Drums and guitar are two of the most popular instruments ever to be invented. In this guide, we explore which one you should choose to play.
Aspiring musicians are faced with tough decisions when trying to figure out which instrument they should learn. Ideally, we’d like to learn both drums and guitar, and while this may be possible further down the line, it’s usually best to focus our attention on one initially.
Aside from the more obvious differences between these two instruments, like the way they sound or their physical design, many other aspects should be taken into consideration before deciding which is best for you.
In this comprehensive guide, you’ll find an analysis of the key differences between guitars and drums, what you can expect if you decide to learn them, and a range of other helpful information on the topic.
- Is Drums Guitar or Drums Easier to Learn?
- Should I Start With Guitar or Drums?
- Dynamics & Tone
- Is Drumming Harder Than Guitar?
- Is It Better to Learn Guitar or Drums?
- Final Thoughts
Is Drums Guitar or Drums Easier to Learn?
Both drums and guitar have distinct learning curves, and both instruments are difficult to master to a high-level. But with both instruments, you can learn to play basic songs relatively quickly.
With drums, you can learn a simple 4/4 beat that involves using the kick drum, snare drum, and hi-hat, that you can use to play most classic rock and pop songs.
Guitar is also accessible to beginners. Once you learn the basic chords you can play a wide range of popular songs.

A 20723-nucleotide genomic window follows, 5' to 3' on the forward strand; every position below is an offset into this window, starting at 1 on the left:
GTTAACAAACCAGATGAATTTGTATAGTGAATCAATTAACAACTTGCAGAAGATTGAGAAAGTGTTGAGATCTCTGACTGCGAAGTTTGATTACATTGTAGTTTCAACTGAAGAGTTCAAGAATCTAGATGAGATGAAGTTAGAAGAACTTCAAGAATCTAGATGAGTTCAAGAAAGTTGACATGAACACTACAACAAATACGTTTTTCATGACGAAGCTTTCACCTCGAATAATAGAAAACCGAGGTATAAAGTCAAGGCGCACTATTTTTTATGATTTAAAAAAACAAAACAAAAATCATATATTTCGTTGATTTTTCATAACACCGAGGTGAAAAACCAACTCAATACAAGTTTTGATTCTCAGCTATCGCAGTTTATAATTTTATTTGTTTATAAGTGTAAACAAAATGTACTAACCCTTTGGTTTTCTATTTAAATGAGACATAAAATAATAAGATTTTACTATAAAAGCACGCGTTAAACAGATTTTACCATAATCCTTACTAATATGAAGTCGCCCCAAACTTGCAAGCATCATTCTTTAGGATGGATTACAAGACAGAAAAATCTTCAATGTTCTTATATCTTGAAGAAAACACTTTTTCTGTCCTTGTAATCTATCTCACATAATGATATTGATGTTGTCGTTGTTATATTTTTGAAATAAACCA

In my opinion, if you possess a strong sense of rhythm and timekeeping, I’d consider drums to be the more accessible instrument for reaching an intermediate level of playing proficiency.
However, mastering advanced performance techniques on both drums and guitar is no easy feat, and will take years of practice.
When it comes to drumming, concepts such as linear drumming, chops, playing polyrhythms, and soloing is difficult to master and will take a long time to build the necessary muscle memory and coordination.
Meanwhile, mastering guitar playing techniques such as string skipping and sweep picking on guitar, as well as building excellent finger strength and dexterity, takes years of practice.
Should I Start With Guitar or Drums?
Technically speaking, drums are a broad category that includes any percussion instruments that are struck with some form of an object, like a stick or beater or the musician’s hand.
However, in this guide, we’re focusing mainly on playing a conventional drum set, which consists of the following:
- Kick drum
Drums belong to the percussion family and, in some form or another, have been around for thousands of years. The drum kit that is used today, however, was first invented in 1918 when legendary manufacturer Ludwig unveiled the Jazz-Er-Up drum kit.
In the last 100 years, the drum set has been developed and refined, with an array of designs available to suit the specific styles and tastes of drummers.
The guitar is one of the most popular instruments in the world and has been a staple of many musical styles since the sixteenth century. It has a long and interesting history, with the modern version of the instrument stemming from Spain in 1790.
The physical design of the guitar is simple yet effective. It consists of a body, usually made from wood, with strings stretched across a neck. Different types of guitars can have different numbers of strings, ranging from four to twelve. The most popular types of guitars are:
- Acoustic guitar
- Classical guitar
- Electric guitar
- Electro-acoustic guitar
With the invention of the electric guitar in the mid-1930s, popular music was changed forever. Suddenly, musicians could reach high volumes and produce many different tones, thanks to the possibility of amplification.